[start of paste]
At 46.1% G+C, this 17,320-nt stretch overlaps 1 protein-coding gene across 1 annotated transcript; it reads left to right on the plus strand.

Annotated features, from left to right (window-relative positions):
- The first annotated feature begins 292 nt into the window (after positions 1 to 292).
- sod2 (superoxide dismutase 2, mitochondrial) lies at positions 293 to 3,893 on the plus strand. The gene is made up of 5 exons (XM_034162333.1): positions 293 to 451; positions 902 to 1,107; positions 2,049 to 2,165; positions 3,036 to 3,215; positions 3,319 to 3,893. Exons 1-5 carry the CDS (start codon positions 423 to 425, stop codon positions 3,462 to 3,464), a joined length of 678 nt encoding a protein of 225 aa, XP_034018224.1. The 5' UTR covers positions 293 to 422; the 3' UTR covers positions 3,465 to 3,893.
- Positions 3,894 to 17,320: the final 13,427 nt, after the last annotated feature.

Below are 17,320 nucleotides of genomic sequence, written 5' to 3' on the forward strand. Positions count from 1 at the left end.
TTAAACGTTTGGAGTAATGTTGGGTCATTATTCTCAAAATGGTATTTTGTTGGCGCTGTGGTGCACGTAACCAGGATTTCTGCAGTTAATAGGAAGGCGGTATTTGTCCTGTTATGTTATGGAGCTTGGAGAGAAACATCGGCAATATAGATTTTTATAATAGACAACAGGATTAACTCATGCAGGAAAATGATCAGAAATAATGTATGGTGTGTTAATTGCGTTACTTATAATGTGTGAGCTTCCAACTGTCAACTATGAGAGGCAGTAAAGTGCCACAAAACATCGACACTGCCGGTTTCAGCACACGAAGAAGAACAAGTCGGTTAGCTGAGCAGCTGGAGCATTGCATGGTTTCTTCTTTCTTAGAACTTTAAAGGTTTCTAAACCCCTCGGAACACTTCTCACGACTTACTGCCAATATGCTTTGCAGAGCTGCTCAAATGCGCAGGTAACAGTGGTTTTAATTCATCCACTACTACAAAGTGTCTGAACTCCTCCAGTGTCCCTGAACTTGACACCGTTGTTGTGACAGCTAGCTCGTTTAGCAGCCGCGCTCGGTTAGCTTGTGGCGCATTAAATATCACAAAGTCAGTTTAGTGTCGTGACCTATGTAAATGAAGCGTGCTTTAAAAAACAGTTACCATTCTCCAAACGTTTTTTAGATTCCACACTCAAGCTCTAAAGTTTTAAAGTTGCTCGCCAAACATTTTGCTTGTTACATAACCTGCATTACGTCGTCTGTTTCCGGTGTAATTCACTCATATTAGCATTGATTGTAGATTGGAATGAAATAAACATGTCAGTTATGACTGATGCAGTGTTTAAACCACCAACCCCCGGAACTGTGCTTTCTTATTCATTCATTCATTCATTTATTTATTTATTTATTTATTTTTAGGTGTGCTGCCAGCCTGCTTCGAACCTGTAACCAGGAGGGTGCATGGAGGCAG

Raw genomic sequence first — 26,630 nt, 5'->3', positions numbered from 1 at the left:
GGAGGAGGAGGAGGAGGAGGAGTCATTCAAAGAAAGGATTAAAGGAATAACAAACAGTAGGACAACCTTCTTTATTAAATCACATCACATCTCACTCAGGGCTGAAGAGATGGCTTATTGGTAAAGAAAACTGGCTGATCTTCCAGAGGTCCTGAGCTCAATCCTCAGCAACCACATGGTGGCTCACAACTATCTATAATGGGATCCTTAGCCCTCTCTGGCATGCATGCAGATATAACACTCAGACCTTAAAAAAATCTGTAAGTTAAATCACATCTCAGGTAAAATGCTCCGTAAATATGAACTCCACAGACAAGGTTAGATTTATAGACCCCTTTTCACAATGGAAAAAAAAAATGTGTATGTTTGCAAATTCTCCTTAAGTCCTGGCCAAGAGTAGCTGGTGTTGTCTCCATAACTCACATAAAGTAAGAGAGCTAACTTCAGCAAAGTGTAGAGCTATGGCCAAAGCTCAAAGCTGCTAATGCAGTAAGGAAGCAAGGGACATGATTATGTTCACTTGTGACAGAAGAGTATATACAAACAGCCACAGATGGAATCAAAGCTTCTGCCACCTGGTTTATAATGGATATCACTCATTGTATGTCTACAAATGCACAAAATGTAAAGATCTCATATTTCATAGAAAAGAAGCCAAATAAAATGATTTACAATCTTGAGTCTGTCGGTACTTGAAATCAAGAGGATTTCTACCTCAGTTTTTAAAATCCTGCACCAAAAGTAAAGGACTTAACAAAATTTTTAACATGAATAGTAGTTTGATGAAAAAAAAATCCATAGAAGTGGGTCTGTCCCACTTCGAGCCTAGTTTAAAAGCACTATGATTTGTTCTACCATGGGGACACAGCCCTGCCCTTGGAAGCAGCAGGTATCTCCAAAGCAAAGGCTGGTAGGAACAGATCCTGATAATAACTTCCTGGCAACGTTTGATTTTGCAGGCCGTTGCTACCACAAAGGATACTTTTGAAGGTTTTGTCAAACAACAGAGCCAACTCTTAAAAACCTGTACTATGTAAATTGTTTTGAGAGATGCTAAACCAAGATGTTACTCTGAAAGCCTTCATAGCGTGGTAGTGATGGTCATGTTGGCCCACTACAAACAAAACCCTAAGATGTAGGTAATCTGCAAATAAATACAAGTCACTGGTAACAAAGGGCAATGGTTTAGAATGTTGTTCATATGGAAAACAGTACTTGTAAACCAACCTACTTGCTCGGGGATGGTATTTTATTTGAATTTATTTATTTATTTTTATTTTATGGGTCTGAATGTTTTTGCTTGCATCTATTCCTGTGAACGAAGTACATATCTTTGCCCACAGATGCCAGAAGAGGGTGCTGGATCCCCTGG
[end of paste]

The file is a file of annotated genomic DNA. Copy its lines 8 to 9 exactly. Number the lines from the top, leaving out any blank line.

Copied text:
Raw genomic sequence first — 26,630 nt, 5'->3', positions numbered from 1 at the left:
GGAGGAGGAGGAGGAGGAGGAGTCATTCAAAGAAAGGATTAAAGGAATAACAAACAGTAGGACAACCTTCTTTATTAAATCACATCACATCTCACTCAGGGCTGAAGAGATGGCTTATTGGTAAAGAAAACTGGCTGATCTTCCAGAGGTCCTGAGCTCAATCCTCAGCAACCACATGGTGGCTCACAACTATCTATAATGGGATCCTTAGCCCTCTCTGGCATGCATGCAGATATAACACTCAGACCTTAAAAAAATCTGTAAGTTAAATCACATCTCAGGTAAAATGCTCCGTAAATATGAACTCCACAGACAAGGTTAGATTTATAGACCCCTTTTCACAATGGAAAAAAAAAATGTGTATGTTTGCAAATTCTCCTTAAGTCCTGGCCAAGAGTAGCTGGTGTTGTCTCCATAACTCACATAAAGTAAGAGAGCTAACTTCAGCAAAGTGTAGAGCTATGGCCAAAGCTCAAAGCTGCTAATGCAGTAAGGAAGCAAGGGACATGATTATGTTCACTTGTGACAGAAGAGTATATACAAACAGCCACAGATGGAATCAAAGCTTCTGCCACCTGGTTTATAATGGATATCACTCATTGTATGTCTACAAATGCACAAAATGTAAAGATCTCATATTTCATAGAAAAGAAGCCAAATAAAATGATTTACAATCTTGAGTCTGTCGGTACTTGAAATCAAGAGGATTTCTACCTCAGTTTTTAAAATCCTGCACCAAAAGTAAAGGACTTAACAAAATTTTTAACATGAATAGTAGTTTGATGAAAAAAAAATCCATAGAAGTGGGTCTGTCCCACTTCGAGCCTAGTTTAAAAGCACTATGATTTGTTCTACCATGGGGACACAGCCCTGCCCTTGGAAGCAGCAGGTATCTCCAAAGCAAAGGCTGGTAGGAACAGATCCTGATAATAACTTCCTGGCAACGTTTGATTTTGCAGGCCGTTGCTACCACAAAGGATACTTTTGAAGGTTTTGTCAAACAACAGAGCCAACTCTTAAAAACCTGTACTATGTAAATTGTTTTGAGAGATGCTAAACCAAGATGTTACTCTGAAAGCCTTCATAGCGTGGTAGTGATGGTCATGTTGGCCCACTACAAACAAAACCCTAAGATGTAGGTAATCTGCAAATAAATACAAGTCACTGGTAACAAAGGGCAATGGTTTAGAATGTTGTTCATATGGAAAACAGTACTTGTAAACCAACCTACTTGCTCGGGGATGGTATTTTATTTGAATTTATTTATTTATTTTTATTTTATGGGTCTGAATGTTTTTGCTTGCATCTATTCCTGTGAACGAAGTACATATCTTTGCCCACAGATGCCAGAAGAGGGTGCTGGATCCCCTGG